St. Petersburg explosion raising concerns about terrorist attacks in Russia

Saint Petersburg city
The city of Saint Petersburg in Russia, where the Islamic State organised a terrorist attack (Credits: Alex ‘Florstein’ Fedorov, CC BY-SA 4.0, via Wikimedia Commons)

The terrorist attack in St. Petersburg highlighted security concerns in the Russian Federation and the terrorist organisations’ ability to target Russian territory.

On December 27th, 2017, a bomb exploded in a supermarket in the Russian city of St. Petersburg, injuring ten people and raising concerns over terrorist attacks in the Russian Federation, where the next summer will be organised the 2018 FIFA World Cup.[1]

The Russian authorities stated that the bomb was a ‘homemade explosive device’ with a strength of about half a pound of TNT. It detonated in a locker at a Perekryostok supermarket northeast of St. Petersburg. Local witnesses reported that the bomb destroyed the supermarket door and left a hole in the wall. Ten people were hospitalised, including one in critical condition.

The authorities initially claimed that the bomb was a murder attempt. Later Russian President Vladimir Putin, during his meeting with the officers who participated in the military operation in Syria, stated that the explosion in St. Petersburg was a terrorist attack. [2]

Ten days ago, Putin publicly thanked U.S. President Donald Trump and CIA Director Mike Pompeo for a tip which helped the Russian authorities to prevent a terrorist attack in St. Petersburg at the Kazan Cathedral in the city centre.

Russia’s security, terrorist threat and future events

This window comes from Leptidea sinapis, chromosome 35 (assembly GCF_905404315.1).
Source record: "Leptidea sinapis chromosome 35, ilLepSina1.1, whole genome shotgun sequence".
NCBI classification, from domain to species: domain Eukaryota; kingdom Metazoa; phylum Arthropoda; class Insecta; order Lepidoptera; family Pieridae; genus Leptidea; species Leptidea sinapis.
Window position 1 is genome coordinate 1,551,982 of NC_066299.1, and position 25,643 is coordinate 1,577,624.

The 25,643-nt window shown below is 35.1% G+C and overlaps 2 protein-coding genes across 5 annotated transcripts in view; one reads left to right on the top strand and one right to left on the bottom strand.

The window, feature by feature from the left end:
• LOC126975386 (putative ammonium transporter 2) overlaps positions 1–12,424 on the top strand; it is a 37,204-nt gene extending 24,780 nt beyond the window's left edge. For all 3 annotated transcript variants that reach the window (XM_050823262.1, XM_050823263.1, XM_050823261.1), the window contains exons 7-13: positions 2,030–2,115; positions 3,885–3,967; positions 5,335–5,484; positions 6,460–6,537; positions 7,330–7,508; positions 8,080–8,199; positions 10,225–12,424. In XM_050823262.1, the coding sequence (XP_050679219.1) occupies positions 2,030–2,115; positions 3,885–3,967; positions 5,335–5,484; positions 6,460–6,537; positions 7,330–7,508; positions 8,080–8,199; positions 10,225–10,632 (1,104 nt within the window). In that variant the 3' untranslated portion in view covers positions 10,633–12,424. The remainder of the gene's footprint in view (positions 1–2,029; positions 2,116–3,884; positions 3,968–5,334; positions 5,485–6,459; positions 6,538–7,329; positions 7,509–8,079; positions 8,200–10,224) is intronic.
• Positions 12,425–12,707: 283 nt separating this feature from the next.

St. Petersburg is the second largest city in the Russian Federation, a cultural centre and the ‘Russian window” to Europe. In April 2017, an explosion targeted the metro between Sennaya Ploshchad and Tekhnologichesky Institut stations killing 16 people, including the perpetrator, a Russian citizen from Uzbekistan.

In October 2017, the Islamic State threatened the Russian Federation with explosions during the 2018 FIFA World Cup publishing banner in English and Russian. In June-July 2018, Russia will host this international event organising football matches in 11 cities and attracting millions of visitors and supporters worldwide.[3]

The Islamic State’s threats in the Russian language related to the World Cup correlate with what happened before the 2014 Sochi Winter Olympic Games. Indeed, in 2013 Doku Umarov, leader of Imarat Kavkaz (a terrorist organisation founded in 2007 aiming to create an emirate in the North Caucasus), threatened the Russian government by calling a jihad against the Olympic Games. As a consequence of this ‘declaration of war, explosions occurred in Volgograd at the end of 2013, alarming international public opinion about the security in Russia.

Even nowadays, there are general concerns about security in Russia because the Islamic State and other terrorist organisations have proved their ability to conduct attacks on Russian soil. During this summer, Furat Media, the Russian-language Islamic State’s media channel, released a two-part video titled Convoy of the Martyrs, where one of the fighters of the Islamic State, Abu Abdul Aziz al-Shishani (the Chechen), threatened the Russian Federation with a new wave of jihad in the North Caucasus.[4]


Although the Islamic State has lost a significant portion of the caliphate’s territory and its main strongholds (Raqqa and Mosul), its propaganda still threatens international security. Since the caliphate’s decline, the Islamic State has changed its strategic communication focusing on ‘the war against the enemies’ and urging its supporters to organise terrorist attacks on the European and Russian soils.


[1] RBC (2017) Взрыв в магазине в Санкт-Петербурге. Что известно на данный момент. Link:

[2] RIA Novosti (2017) Путин назвал взрыв в Петербурге терактом. Link:

[3] Ramazan Alpaut (2017) ИГИЛ угрожает ударить по футболу, Kavkaz Reali. Link:

[4] Fatima Tlis (2017) Что происходит с русскоязычной пропагандой «Исламского государства»?, Golos Ameriki. Link:

Author: Giuliano Bifolchi. 

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